In 20131 the BID Patrol arrested homeless people at more than 57 times the rate that the LAPD did. Furthermore, they were responsible for more than 1% of all arrests made in the entire City of Los Angeles that year even while working only 0.13% of the hours that the LAPD did. Approximately one in fourteen arrests of homeless people in the entire city of Los Angeles that year was made by the BID Patrol.

Here’s how I calculated these figures: That year the LAPD made 14,838 arrests of homeless people2 whereas the Andrews International BID Patrol made 1,096 arrests.3 Reading through A/I’s 2013 arrest reports and examining A/I’s 2013 arrest photos I see no reason to believe that the BID Patrol arrested non-homeless people in 2013 in any significant number.4
Continue reading In 2013 The Andrews International BID Patrol Arrested Homeless People at More than 57 Times the Rate that the LAPD Did and were Responsible for 1 in 14 Homeless Arrests in Entire City of Los Angeles

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Shame, Shame on Carol Schatz: The Zillion Dollar Woman’s Duplicity is Revealed by Propositional Logic Even Though She Just Wants to be Fair to “Homeless Individuals”

Carol Schatz's duplicity laid bare by Venn diagrams!
Carol Schatz’s duplicity laid bare by Venn diagrams!

UPDATE (3/17 9:40 a.m.): Just now the City Clerk sent out the agenda for a special meeting of the City Council tomorrow morning, amended to include the very change described in this post, requested by Carol Schatz only yesterday. Now THAT is political juice. Disgusting.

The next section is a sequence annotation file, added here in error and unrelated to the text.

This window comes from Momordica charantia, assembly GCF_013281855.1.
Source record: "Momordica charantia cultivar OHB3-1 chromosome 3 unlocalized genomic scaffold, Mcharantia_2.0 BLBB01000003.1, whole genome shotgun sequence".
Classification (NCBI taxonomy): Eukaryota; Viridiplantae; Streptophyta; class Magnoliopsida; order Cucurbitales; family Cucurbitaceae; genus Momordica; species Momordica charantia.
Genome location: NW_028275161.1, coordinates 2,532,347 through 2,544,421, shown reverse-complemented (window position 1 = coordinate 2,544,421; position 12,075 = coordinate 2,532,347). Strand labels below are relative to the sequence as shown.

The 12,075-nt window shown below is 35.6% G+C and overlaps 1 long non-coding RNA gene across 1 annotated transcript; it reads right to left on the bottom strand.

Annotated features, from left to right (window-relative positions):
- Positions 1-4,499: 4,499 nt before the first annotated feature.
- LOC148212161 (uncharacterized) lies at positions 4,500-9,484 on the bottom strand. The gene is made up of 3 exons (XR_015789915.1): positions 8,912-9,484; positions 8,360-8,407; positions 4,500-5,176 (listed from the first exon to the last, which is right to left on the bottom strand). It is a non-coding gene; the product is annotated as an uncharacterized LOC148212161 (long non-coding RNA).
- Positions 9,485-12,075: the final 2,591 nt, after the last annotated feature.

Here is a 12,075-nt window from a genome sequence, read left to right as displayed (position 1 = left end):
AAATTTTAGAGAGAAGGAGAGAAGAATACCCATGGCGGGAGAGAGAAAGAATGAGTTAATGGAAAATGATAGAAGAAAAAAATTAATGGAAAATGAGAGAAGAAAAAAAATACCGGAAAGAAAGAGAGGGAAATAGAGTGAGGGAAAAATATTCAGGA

Carol Schatz, she of the zillion dollars an hour paycheck, just this evening with respect to Council file 14-1656-S1, on homeless people’s property, had a letter to the Council appear, advocating a change in conjunction from “and” to “or” in the proposed statute. Here’s what Carol Schatz had to say about the current proposal:

The ordinance from the City Attorney transmitted to the PWGR committee1 only leads to a violation if a person refuses to remove a tent and obstructs removal.

And why is this bad, Carol? Pray, do tell:

This is unreasonable in light of limited city resources. It would require the continued involvement of the LAPD to have tents deconstructed on a daily basis, which is not practical or the best use of resources. It also does not meet the City’s goal of decriminalizing homelessness.

And not only that, but look:

This is unfair to homeless individuals, business owners, residents and other community stakeholders.

You read it here second, friends! Carol Schatz is concerned that some City law is unfair to homeless people.2 Carol Schatz, the homeless people’s friend! Well, anyway, that line about the proposed law not decriminalizing homelessness is true, at least. Arresting homeless people because they won’t remove their tent and obstruct its removal “…does not meet the City’s goal of decriminalizing homelessness.” After all, it provides a way to arrest people, and only homeless people are affected. So what’s her solution? We are glad you asked! Read on for details:
Continue reading Shame, Shame on Carol Schatz: The Zillion Dollar Woman’s Duplicity is Revealed by Propositional Logic Even Though She Just Wants to be Fair to “Homeless Individuals”

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Analysis of Public Urination Arrest Reports Reveals BID Patrol Ignorance of Meaning of Word “Public,” Illuminates Importance of Rule of Law in a Free Society

Public urine in Hollywood belongs in a public restroom.  But what counts as public?
Public urine in Hollywood belongs in a public restroom. But what counts as public?